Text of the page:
From Casetext: Smarter Legal Research

Smith v. Commonwealth

Court of Appeals of Kentucky
Sep 26, 1941
157 S.W.2d 79 (Ky. Ct. App. 1941)


September 26, 1941.

Appeal from Jefferson Circuit Court Criminal Division.

Loraine Mix, Judge.

A.W. Holland for appellant.

Hubert Meredith, Attorney General, and W. Owen Keller, Assistant Attorney General, for appellee.


On the night of November 23, 1940, Edward B. Hite was shot and mortally wounded during an attempted robbery of his grocery store on the northwest corner of Fifth and M Streets in Louisville. In his dying declaration, as related by police officer Robert L. Gregory, from the witness stand, Hite stated:

"Two colored men came into his place, one a tall, light-skinned man, very noticeably light, the other a short dark-skinned man. The dark-skinned man the short one of the two, said 'This is a hold-up, get them up.' He said 'I raised my hands without any further command, whereupon the man, the light-skinned man, fired a shot, for no reason on earth that I know of, and they both fled from the store immediately.' "

Appellant and John Wesley Williams were jointly indicted for Hite's murder. Tried separately, appellant was convicted of aiding and abetting Williams in the commission of the crime and sentenced to death. From that judgment this appeal is prosecuted.

The sole defense interposed by appellant was that Williams entered the grocery and fired a fatal shot while appellant stood guard a square away. However, he admitted that the robbery was planned at the house of the woman with whom he was living and that he had accompanied Williams on numerous similar enterprises.

Appellant admittedly is tall and light-skinned, and Williams, short and dark, and the jury would have been warranted, from the evidence, in finding that appellant was the actual slayer. But it is wholly immaterial who did the slaying, since, according to his own testimony, appellant was an accessory before the fact, and hence liable to the same punishment. Kentucky Statutes, Section 1128; Sumner v. Commonwealth, 256 Ky. 139, 75 S.W.2d 790.

The motion and grounds for a new trial attacked the instructions as "contrary to the law," but no error therein has been pointed out by counsel, and our inspection of the record has disclosed no defect. The remaining grounds on which a new trial was sought were that "the verdict is against both the law and the evidence"; "the Commonwealth's Attorney made remarks of other cases which were not at issue before the jury"; and "introduction of incompetent and incorporated proof of exhibit." The record is wholly silent as to the Commonwealth's attorney's remarks; the introduction of the exhibit referred to (the bullet extracted from Hite's body) was not objected to and threw no light upon appellant's guilt or innocence; and the verdict was in accordance with appellant's testimony which showed that he had aided and abetted Williams throughout the transaction. Robertson's New Criminal Law and Procedure, Section 185.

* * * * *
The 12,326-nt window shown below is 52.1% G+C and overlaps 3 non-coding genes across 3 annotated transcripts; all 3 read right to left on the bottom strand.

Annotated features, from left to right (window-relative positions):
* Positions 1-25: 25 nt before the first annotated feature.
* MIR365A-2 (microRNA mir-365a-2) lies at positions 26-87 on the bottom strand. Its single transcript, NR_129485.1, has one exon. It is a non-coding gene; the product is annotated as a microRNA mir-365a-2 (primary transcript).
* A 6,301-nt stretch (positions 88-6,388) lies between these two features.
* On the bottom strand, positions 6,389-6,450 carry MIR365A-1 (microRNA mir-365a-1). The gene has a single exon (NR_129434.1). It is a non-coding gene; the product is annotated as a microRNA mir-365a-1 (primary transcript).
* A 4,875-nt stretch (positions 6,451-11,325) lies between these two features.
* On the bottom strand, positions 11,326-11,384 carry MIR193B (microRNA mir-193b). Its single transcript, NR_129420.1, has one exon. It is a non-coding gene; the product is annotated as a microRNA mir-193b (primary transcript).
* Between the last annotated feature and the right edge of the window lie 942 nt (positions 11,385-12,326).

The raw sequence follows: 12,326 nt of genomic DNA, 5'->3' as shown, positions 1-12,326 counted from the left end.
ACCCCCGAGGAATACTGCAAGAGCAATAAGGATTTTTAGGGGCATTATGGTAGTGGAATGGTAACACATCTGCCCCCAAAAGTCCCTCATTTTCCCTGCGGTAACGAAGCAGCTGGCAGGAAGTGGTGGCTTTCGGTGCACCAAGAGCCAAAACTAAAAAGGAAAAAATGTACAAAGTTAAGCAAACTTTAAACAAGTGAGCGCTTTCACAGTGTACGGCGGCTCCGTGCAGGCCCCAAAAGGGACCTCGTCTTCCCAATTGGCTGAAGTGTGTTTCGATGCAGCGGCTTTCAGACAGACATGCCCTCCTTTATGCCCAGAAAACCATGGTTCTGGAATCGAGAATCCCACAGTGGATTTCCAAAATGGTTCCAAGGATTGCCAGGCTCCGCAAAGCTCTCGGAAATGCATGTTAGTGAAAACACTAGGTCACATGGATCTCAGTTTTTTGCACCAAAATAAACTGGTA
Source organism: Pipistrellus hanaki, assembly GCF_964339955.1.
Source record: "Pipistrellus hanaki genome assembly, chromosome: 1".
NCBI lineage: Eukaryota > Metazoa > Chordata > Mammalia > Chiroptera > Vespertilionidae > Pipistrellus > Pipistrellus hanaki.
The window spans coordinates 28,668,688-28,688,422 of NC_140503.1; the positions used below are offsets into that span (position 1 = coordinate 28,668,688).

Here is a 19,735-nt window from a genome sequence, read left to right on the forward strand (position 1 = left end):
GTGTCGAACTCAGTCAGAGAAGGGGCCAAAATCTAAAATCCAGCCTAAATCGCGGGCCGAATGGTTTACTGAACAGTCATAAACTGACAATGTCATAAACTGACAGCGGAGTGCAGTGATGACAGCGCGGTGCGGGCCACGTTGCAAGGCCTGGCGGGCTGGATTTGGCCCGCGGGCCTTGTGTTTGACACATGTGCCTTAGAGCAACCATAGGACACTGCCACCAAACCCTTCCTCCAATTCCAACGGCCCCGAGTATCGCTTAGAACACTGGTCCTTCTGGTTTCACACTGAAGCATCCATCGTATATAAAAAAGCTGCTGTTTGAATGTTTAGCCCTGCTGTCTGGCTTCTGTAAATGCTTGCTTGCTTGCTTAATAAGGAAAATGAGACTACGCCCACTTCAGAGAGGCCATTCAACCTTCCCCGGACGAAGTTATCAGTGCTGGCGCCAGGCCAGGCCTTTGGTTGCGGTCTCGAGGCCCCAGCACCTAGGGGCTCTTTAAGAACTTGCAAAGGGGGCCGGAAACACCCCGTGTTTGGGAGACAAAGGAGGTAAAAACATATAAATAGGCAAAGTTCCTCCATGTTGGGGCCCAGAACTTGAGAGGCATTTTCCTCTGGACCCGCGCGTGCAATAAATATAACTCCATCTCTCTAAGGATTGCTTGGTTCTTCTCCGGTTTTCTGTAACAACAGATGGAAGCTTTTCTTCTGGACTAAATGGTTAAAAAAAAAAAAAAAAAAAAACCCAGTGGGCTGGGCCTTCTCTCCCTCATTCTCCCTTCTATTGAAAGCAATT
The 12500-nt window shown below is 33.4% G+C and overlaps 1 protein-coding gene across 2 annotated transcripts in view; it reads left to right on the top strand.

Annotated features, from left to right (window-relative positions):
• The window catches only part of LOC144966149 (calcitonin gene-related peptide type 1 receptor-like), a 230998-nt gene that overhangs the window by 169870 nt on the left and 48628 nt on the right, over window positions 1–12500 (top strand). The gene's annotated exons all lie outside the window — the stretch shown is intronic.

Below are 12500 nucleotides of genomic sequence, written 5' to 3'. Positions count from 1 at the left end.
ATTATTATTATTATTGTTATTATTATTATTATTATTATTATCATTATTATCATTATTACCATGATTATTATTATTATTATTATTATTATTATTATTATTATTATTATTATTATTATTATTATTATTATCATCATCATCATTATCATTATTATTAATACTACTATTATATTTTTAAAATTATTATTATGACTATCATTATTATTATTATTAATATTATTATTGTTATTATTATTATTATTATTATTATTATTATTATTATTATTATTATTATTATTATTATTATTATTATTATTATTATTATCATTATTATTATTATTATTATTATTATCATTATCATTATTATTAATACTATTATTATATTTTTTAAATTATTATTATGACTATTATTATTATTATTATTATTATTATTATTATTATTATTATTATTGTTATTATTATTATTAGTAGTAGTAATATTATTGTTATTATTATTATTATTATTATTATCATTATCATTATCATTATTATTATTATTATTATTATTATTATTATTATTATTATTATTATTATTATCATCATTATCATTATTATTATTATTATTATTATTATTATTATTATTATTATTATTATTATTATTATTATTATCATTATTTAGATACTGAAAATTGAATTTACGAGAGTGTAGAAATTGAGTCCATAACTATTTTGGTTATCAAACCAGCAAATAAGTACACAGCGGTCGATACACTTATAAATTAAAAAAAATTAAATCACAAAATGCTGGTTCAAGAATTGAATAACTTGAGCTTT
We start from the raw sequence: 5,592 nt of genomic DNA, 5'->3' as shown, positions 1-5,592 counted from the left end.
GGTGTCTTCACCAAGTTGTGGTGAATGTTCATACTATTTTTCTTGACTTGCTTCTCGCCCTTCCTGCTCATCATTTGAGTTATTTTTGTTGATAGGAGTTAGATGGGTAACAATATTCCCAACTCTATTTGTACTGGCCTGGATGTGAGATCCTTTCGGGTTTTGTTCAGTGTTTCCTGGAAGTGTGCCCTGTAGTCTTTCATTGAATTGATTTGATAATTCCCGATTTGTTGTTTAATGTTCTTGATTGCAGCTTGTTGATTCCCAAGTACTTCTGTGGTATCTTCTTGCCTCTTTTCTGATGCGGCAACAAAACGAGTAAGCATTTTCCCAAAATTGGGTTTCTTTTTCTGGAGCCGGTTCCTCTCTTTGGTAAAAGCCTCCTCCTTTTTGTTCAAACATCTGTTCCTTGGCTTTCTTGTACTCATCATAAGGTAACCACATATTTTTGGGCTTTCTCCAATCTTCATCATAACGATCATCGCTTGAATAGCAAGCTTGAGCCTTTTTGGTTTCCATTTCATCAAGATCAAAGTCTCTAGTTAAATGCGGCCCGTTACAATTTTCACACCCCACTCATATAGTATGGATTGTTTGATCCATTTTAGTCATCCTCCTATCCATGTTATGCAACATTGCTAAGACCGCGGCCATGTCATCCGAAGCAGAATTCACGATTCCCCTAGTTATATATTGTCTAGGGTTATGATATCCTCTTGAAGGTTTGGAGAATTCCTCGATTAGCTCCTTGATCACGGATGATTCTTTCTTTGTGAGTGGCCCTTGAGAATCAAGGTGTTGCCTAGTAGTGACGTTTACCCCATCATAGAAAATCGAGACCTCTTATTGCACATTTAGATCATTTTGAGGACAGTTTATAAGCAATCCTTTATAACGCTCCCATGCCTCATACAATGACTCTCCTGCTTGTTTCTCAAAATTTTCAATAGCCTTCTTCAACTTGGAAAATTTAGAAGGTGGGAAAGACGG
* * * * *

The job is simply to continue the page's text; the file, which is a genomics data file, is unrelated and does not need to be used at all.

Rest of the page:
Accompanying appellant's motion for an oral argument in this Court is an affidavit of Dr. Allen Louis Haynes stating that during Hite's hospitalization he made no statement in affiant's hearing as to who shot him, and that appellant's name was not mentioned in affiant's presence. We gather from the statement of appellant's counsel in support of the motion for an oral argument that this affidavit is regarded by him as embodying newly discovered evidence contradicting Officer Gregory's testimony that Hite's dying declaration was made in the presence of the hospital interne and described the slayer. But, if we could consider the affidavit a part of the record, its contents would not have the effect claimed, since it does not appear that Officer Gregory was alluding to Dr. Haynes, or that Dr. Haynes was present at the time named by Gregory, or that Dr. Haynes was the only interne who could have been present. Moreover, Dr. Haynes might have been present and not heard the statement; and, in any event, the alleged contradiction was wholly immaterial in view of appellant's admissions.

No error of law was committed by the Trial Court, and, from whatever angle viewed, the evidence, including appellant's own testimony, indisputably established that he was at least guilty of aiding and abetting the murder of Hite, from which it follows that he was subject to the penalty imposed.

The fact, of which we are apprised by briefs of counsel, that Williams later pleaded guilty to aiding and abetting the murder and was sentenced to life imprisonment, cannot alter appellant's situation.

Judgment affirmed.

Whole Court sitting.

Summaries of

Smith v. Commonwealth

Court of Appeals of Kentucky
Sep 26, 1941
157 S.W.2d 79 (Ky. Ct. App. 1941)
Case details for

Smith v. Commonwealth

Case Details

Full title:Smith v. Commonwealth

Court:Court of Appeals of Kentucky

Date published: Sep 26, 1941


157 S.W.2d 79 (Ky. Ct. App. 1941)
157 S.W.2d 79

Citing Cases

Smith v. Buchanan

The appellant and petitioner below, Otis Peter Smith, and one John Wesley Williams were indicted in the…